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Banal mulls hanging up his gloves

By: - Editorial Assistant / @CalvinCordova
/ 06:57 AM October 22, 2012

His dream of becoming a world champion was shattered once again and AJ Banal is already considering hanging up his gloves for good.

“Galibog nako. Na discourage nako. Lami na i-undang (I don’t know what to do. I am discouraged. I want to quit),” Banal told Cebu Daily News in a phone interview a day after his stunning loss to Pungluang Sor Singyu last Saturday night in the main event of the Pinoy Pride 17: Philippines vs. The World at the Mall of Asia Arena in Pasay City.

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Banal went into the match looking to redeem himself from a frustrating loss four years ago. Instead, Sor Singyu dealt him with an even more painful loss after the Thai knocked him out in the ninth round of their action-packed battle for the WBO bantamweight crown.

“Naguol jud ko. Guol ko na wa ko kahatag kalipay sa mga Cebuanos (I feel very sad that I was not able to give joy to the Cebuanos,” said Banal, who first blew his chance of winning a world title in October 2008 when he lost to Panamian Rafael Concepcion via a 10th round knockout at the Cebu Coliseum.

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The anti-climactic ending came in the 1:45 mark of the ninth round when Sor Singyu floored Banal with a right hook to the head.

Banal admitted that he was wobbly when he stood up but he could have continued fighting had referee Tony Weeks not count him out.

“Sakitan ko na gi-undang ang away. Lipong ko pero kaya pa nako  (It was painful that the fight was stopped. I was dizzy but I could have handled it),” said Banal.

Prior to the stoppage, Sor Singyu Pungluang was leading in the scorecards of the two judges with Raul Caiz Jr. and Levi Martinez scoring it, 76-75.  Banal was ahead in the scorecard of the third judge Robert Hoyle, 77-74.

Banal was a meted a one-point deduction in the sixth for excessive low blows.

Banal wailed and fell on his knees after Weeks stopped the fight. His wife Junbeth was also inconsolable at the ringside.

Banal said the cut above the right eyebrow that he sustained following a clash of heads in the sixth round didn’t bother him.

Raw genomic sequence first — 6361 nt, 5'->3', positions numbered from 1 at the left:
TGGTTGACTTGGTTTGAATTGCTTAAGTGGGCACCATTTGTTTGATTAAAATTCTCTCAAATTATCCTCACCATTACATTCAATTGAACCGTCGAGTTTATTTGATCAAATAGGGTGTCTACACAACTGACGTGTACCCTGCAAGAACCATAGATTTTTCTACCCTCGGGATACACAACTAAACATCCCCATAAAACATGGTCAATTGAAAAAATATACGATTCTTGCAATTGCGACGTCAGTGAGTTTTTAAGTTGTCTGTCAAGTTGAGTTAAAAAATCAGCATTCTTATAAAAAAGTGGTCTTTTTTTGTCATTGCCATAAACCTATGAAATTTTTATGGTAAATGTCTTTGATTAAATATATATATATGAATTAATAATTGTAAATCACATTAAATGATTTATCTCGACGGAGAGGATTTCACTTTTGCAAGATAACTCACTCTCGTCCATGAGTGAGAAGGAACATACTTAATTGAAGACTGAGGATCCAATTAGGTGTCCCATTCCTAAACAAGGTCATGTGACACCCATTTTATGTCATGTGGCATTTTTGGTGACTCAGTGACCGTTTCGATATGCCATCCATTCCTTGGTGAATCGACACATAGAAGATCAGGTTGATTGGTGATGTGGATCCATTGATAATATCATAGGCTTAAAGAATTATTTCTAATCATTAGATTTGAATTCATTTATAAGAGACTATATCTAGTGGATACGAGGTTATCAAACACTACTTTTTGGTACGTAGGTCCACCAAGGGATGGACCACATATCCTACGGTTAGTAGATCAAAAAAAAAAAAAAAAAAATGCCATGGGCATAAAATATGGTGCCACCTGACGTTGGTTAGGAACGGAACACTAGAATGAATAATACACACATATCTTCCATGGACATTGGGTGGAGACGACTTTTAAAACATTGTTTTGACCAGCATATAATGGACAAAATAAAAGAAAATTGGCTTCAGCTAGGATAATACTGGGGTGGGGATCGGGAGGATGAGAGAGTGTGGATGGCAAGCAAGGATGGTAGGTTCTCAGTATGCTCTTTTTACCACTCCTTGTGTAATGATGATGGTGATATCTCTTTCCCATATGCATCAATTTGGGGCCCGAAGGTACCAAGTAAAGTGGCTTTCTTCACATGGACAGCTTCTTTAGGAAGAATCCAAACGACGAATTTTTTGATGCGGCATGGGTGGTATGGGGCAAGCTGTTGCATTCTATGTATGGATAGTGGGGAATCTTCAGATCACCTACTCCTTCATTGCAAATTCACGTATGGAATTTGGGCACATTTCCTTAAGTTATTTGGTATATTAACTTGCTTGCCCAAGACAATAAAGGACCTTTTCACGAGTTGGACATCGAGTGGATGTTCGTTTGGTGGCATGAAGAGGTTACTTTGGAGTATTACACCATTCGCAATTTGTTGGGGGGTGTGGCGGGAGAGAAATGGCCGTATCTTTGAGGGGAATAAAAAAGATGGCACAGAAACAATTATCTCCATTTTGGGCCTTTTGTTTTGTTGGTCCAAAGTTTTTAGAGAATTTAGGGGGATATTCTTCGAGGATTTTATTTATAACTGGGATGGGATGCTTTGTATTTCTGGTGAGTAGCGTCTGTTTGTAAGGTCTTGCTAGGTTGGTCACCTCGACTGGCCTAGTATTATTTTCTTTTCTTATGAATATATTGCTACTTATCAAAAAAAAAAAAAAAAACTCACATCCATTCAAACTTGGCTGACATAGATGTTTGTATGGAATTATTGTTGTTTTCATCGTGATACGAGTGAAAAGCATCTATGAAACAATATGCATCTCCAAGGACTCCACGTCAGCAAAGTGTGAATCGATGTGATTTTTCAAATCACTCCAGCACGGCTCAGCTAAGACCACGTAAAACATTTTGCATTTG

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“Akong vision 80 percent. Focused pa ko ato. Natumba ko pero kaya pa jud unta to nako,” said Banal. The cut needed five stitches to close.

no plans yet

Michael Aldeguer, CEO/president of ALA Promotions, said Team Banal will evaluate to find out what to do next.

“We really have to evaluate with the trainers. He (Banal) has limitations. Can he take a punch? It may be the heart or it may be the mind. The mind is willing but can the body do it? Those are the things that we will try to evaluate,” said Aldeguer.

Aldeguer said he believed Banal did his best and showed enough heart against Sor Singyu.

“I think the cut bothered AJ. He threw good combinations. He executed the gameplan. He was hit but he came back. But we have to give credit to the Thai boxer. He was sturdy,” said Aldeguer.

When asked what were the first things that Banal said after the shocking loss, Aldeguer said :”Sorry sir. Wa nako nakuha.”

“He was very down. He wanted it so bad,” said Aldeguer.

Though Banal insisted that the fight was stopped prematurely, Aldeguer said Weeks did the right thing in halting the bout.

“It was a good decision. He’s a very experienced referee and he knew what he was doing,” said Aldeguer.

In a separate interview, Weeks said he was just protecting Banal when he stopped the fight.

“Safety first. We have to protect the boxer. AJ was wobbly. His legs were unsteady and his eyes were glassy and almost close,” said Weeks.

Contrary to some speculations, Banal’s loss will not affect the whole Pinoy Pride series.

“Pinoy Pride will be bigger and brighter next year. We are excited for next year. We’ll sign up with different boxing clubs and we are even bringing in Fil-American boxers by teaming up with Top Rank,” said Aldeguer.

Aldeguer, who clarified that ALA Promotions and ALA Gym are two different entities.

“That’s the misconception. ALA Promotions’ main thrust is to promote world-class boxing. It is for the development of Philippine boxing and not only for ALA boxers,” said Aldeguer.

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